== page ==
Live Now Die Later: A Book for the Sensitive Mind and Rugged Individualist
The sensitive mind and the rugged individualist are portrayed in the literature of antiquity by two brothers, the first-born and the second-born. The mind is the father of two sons. One side of us is conservative, cautious; the other side is radical and adventurous. A part of us is content with the status quo; another part of us seeks change and improvement.
The mind perceives first with the outer five senses: sight, hearing, touch, taste, smell. Those perceptions are recorded and processed for future use, and thus the mind has five inner senses, the second-born son.
In the Old and New Testaments this concept is expressed through several pairs of brothers. Cain and Abel, Ishmael and Isaac, Esau and Jacob, Joseph and Benjamin, Aaron and Moses, John and Jesus are all characters created to illustrate the mind's journey.
The eastern Mediterranean became a marketplace for the exchange of ideas that had their provenance not just in Athens or Alexandria, but made their way westward from India and China well over 2,000 years ago. The lunar calendar and the appearance of the full moon was not just vital to agriculture in Mesopotamia; it spawned metaphors that illustrated the mind at its brightest. Abraham, for example, Hebrew for "father is high," was a moon god who symbolized the full moon, i. e., the moon straight up or high. "Father" is high because the mind is the father of two sons.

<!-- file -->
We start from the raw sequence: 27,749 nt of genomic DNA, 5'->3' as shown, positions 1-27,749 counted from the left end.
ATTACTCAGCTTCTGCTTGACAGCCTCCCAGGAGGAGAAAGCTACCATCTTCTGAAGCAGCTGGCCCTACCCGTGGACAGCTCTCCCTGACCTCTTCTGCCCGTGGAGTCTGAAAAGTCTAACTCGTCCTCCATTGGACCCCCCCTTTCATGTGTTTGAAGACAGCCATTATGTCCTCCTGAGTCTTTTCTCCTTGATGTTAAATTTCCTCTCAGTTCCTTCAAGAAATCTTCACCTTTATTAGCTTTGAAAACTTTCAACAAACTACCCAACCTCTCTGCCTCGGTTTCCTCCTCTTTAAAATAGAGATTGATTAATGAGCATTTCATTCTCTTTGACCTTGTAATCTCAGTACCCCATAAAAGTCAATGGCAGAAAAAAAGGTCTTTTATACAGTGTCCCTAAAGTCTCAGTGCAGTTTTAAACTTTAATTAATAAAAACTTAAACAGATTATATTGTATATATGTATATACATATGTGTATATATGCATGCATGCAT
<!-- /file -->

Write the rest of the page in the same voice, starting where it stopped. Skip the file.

Obviously, many concepts evolved independently, but migration and commerce exported and imported more than just figs and wine. Adam and Eve, the male and female of Genesis, are reflected in the yang and the yin of Taoism in ancient China. Elizabeth, Mary and Jesus are a variation of Demeter, Persephone and Dionysus.
Thinkers over the ages have struggled to come to terms with the rough and tumble of daily life. Some have even suggested that life begins in some faraway place after death. Others have tried to find the way to live now and die later.
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... for the famine was grievous in the land.46 When you are reluctant to have faith in your instinct , spontaneity , natural curiosity or when you simply can not attach value or worth to your natural abilities , then you are not using ...
You can rest assured in any given situation if you have confidence in your abilities , in what you know . Knowledge is worthless if you do not use it , apply it , employ it , and so you have to sacrifice that knowledge in order to give ...
Courage is unnecessary where there is no fear , and there is no fear , or stress or fatigue or frustration , if you have presence of mind built on viable abilities . And Abraham gave all that he had unto Isaac.69 Abraham 29.
Thus the father's blessing goes to the second - born , to your second nature , which carries its properties of dignity , character , self - respect and tangible abilities with new - found strength , poise and equanimity .
Honor your abilities . Do not tell yourself that you do not have what it takes . You certainly have what it takes to find out if you have the aptitude to be a pilot or a lawyer or doctor or violinist or whatever arouses your interest .